Martin Luther King Jr. lived a very successful life as a civil rights activist, serving as the leading force behind the withdrawal of segregation laws in the 1960’s. Martin was born in Atlanta, Georgia, on January 15, 1929.
His father was a pastor at the Ebenezer Baptist Church in Atlanta. Martin studied for many years in school and was admitted to Morehouse College, a Negro college, in 1944. He received a bachelor’s degree in 1948 and soon after graduated. He also studied at Crozer Theological Seminary in Chester, Pa and received a bachelor’s degree there.
Boston University was his next choice and that is where he met Coretta Scott, his future wife. Martin chose to become a pasture like his father before him. In 1955, Rosa Parks, a Negro woman, refused to give up her bus seat to a white man. This event catapulted Martin into the civil rights movement.
Martin’s home was bombed by racists trying to scare him several times. He was even thrown in Birmingham Jail, where he wrote a famous letter. While Martin and several black ministers are meeting in, 1957, the home of Rev. Abernathy is bombed along with several Negro churches.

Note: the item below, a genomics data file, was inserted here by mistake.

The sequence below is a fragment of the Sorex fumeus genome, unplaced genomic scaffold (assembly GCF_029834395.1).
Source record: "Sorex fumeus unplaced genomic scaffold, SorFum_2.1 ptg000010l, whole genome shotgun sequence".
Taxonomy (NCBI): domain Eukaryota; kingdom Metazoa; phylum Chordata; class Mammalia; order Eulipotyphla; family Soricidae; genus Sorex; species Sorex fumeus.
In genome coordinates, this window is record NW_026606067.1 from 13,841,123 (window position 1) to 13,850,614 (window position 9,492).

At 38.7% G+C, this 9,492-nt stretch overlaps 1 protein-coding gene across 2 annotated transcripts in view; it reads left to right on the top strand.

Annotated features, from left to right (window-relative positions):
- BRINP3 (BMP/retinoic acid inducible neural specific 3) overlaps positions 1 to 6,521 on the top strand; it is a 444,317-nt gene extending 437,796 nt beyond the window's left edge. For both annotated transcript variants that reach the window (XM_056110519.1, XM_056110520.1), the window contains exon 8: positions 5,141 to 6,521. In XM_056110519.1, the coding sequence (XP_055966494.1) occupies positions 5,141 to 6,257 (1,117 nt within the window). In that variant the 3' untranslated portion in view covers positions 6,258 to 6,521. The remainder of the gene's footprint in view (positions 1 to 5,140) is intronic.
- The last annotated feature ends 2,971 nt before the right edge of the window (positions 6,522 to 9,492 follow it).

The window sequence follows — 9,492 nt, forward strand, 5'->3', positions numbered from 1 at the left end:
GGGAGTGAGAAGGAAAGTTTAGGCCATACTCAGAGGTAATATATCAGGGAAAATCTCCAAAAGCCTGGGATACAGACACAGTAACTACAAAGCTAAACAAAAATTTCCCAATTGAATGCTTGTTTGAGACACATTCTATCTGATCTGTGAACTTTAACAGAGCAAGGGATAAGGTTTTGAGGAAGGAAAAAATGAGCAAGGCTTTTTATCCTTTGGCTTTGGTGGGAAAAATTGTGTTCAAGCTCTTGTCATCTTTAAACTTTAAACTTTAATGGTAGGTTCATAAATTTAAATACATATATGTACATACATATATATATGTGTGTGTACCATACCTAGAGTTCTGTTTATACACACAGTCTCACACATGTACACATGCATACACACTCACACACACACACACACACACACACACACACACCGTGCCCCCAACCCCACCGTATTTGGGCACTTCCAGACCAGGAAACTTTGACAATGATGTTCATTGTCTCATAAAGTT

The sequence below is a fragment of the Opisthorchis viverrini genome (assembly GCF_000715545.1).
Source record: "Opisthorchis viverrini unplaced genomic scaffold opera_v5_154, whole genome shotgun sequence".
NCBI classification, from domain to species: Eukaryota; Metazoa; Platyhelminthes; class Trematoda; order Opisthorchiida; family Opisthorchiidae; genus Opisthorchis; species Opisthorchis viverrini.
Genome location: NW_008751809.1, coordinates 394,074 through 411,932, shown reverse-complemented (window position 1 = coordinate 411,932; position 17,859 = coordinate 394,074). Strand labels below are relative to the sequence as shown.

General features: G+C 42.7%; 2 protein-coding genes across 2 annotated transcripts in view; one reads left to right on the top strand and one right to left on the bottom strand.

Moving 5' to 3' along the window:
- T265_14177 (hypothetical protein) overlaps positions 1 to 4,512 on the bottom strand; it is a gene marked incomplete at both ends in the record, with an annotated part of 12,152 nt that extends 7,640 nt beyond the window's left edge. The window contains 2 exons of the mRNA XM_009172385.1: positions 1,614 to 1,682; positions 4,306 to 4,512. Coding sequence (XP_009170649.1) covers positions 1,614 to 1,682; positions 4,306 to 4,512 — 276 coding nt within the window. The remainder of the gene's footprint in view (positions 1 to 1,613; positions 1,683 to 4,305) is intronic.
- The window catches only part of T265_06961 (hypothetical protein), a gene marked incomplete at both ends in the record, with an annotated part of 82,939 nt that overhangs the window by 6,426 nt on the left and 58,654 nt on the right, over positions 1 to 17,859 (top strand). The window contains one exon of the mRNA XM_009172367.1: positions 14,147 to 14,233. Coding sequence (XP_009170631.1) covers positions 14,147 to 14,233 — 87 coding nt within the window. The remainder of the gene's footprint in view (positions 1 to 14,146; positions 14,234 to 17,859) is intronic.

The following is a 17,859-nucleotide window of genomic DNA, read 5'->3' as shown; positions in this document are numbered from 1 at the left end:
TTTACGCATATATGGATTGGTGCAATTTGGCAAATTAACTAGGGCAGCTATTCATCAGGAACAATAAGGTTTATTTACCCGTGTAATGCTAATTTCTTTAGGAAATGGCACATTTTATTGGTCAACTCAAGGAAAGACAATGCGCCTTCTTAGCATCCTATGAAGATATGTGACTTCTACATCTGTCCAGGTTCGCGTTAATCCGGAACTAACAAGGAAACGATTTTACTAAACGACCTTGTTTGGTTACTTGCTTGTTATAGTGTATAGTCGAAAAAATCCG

In October 1960, Martin is arrested at a protest and ended up serving time on a probation violation from a traffic arrest case. He was sentenced to four months hard labor, but was released early when Senator John F. Kennedy intervened. On August 28, 1963, Martin led a march on Washington D. C. It was there that he gave his most famous speech, “I have a dream”.
Martin was a very peaceful person, and strongly denoted any violence in his speeches. His speeches were strong, and colorful. He spoke of equality for all men regardless of race. Violence erupted between the races in the early sixties, riots, bombings, and murders. It was a very turbulent time.
Martin distressed over the violence pleads with the black community for peaceful protests, and marches. The violence grew. April 4, 1968, Martin Luther King is shot in the neck, by a gunman, and dies at St Joseph’s Hospital, in Memphis, Tennessee. Martin’s dream, would be carried on by his wife, Coretta Scott King, and their four children. Martin Luther King brought many changes to the U. S.
constitution and the laws by which these lands are governed. Blacks were eventually allowed the right to vote, eat in public establishments, and even attend white schools, thanks to integration laws stemming from Martin’s integrity. Today, all men, and women, have equal rights under the constitution.